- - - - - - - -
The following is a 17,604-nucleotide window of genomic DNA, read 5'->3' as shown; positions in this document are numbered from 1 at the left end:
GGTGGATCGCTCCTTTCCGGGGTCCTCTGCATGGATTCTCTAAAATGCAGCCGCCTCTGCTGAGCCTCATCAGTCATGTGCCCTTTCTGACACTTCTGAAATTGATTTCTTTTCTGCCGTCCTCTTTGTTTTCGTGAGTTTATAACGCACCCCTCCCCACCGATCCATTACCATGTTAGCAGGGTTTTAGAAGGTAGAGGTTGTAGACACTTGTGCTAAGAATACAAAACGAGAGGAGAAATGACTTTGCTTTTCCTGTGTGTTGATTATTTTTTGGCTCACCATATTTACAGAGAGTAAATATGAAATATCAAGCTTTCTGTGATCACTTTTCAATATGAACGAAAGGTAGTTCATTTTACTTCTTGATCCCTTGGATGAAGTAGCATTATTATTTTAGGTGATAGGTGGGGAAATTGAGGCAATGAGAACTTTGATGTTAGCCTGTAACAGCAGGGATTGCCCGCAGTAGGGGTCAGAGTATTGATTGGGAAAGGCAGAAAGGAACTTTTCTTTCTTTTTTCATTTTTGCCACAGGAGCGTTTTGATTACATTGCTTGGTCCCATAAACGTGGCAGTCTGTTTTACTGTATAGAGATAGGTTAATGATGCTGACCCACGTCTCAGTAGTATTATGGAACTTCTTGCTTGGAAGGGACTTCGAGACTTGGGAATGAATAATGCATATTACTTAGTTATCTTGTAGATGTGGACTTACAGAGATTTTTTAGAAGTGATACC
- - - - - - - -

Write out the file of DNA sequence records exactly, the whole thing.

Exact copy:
The following is a 17,604-nucleotide window of genomic DNA, read 5'->3' as shown; positions in this document are numbered from 1 at the left end:
GGTGGATCGCTCCTTTCCGGGGTCCTCTGCATGGATTCTCTAAAATGCAGCCGCCTCTGCTGAGCCTCATCAGTCATGTGCCCTTTCTGACACTTCTGAAATTGATTTCTTTTCTGCCGTCCTCTTTGTTTTCGTGAGTTTATAACGCACCCCTCCCCACCGATCCATTACCATGTTAGCAGGGTTTTAGAAGGTAGAGGTTGTAGACACTTGTGCTAAGAATACAAAACGAGAGGAGAAATGACTTTGCTTTTCCTGTGTGTTGATTATTTTTTGGCTCACCATATTTACAGAGAGTAAATATGAAATATCAAGCTTTCTGTGATCACTTTTCAATATGAACGAAAGGTAGTTCATTTTACTTCTTGATCCCTTGGATGAAGTAGCATTATTATTTTAGGTGATAGGTGGGGAAATTGAGGCAATGAGAACTTTGATGTTAGCCTGTAACAGCAGGGATTGCCCGCAGTAGGGGTCAGAGTATTGATTGGGAAAGGCAGAAAGGAACTTTTCTTTCTTTTTTCATTTTTGCCACAGGAGCGTTTTGATTACATTGCTTGGTCCCATAAACGTGGCAGTCTGTTTTACTGTATAGAGATAGGTTAATGATGCTGACCCACGTCTCAGTAGTATTATGGAACTTCTTGCTTGGAAGGGACTTCGAGACTTGGGAATGAATAATGCATATTACTTAGTTATCTTGTAGATGTGGACTTACAGAGATTTTTTAGAAGTGATACC